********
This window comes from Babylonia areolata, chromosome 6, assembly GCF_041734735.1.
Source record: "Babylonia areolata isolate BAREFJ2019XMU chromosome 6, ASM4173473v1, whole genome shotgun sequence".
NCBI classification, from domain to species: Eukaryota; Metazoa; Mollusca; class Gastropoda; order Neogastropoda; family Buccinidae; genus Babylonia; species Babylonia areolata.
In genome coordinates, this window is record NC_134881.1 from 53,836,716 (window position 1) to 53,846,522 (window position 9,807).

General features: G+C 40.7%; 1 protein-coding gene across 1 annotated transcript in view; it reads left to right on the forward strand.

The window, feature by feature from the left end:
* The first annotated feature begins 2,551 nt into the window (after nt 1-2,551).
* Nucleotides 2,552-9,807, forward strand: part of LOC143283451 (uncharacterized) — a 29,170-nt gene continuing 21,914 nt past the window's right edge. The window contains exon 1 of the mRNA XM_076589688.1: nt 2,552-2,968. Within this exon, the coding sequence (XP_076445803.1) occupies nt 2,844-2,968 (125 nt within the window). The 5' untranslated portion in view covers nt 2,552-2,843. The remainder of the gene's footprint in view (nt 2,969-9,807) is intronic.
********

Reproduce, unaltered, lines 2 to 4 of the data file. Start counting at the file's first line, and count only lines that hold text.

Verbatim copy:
Source record: "Babylonia areolata isolate BAREFJ2019XMU chromosome 6, ASM4173473v1, whole genome shotgun sequence".
NCBI classification, from domain to species: Eukaryota; Metazoa; Mollusca; class Gastropoda; order Neogastropoda; family Buccinidae; genus Babylonia; species Babylonia areolata.
In genome coordinates, this window is record NC_134881.1 from 53,836,716 (window position 1) to 53,846,522 (window position 9,807).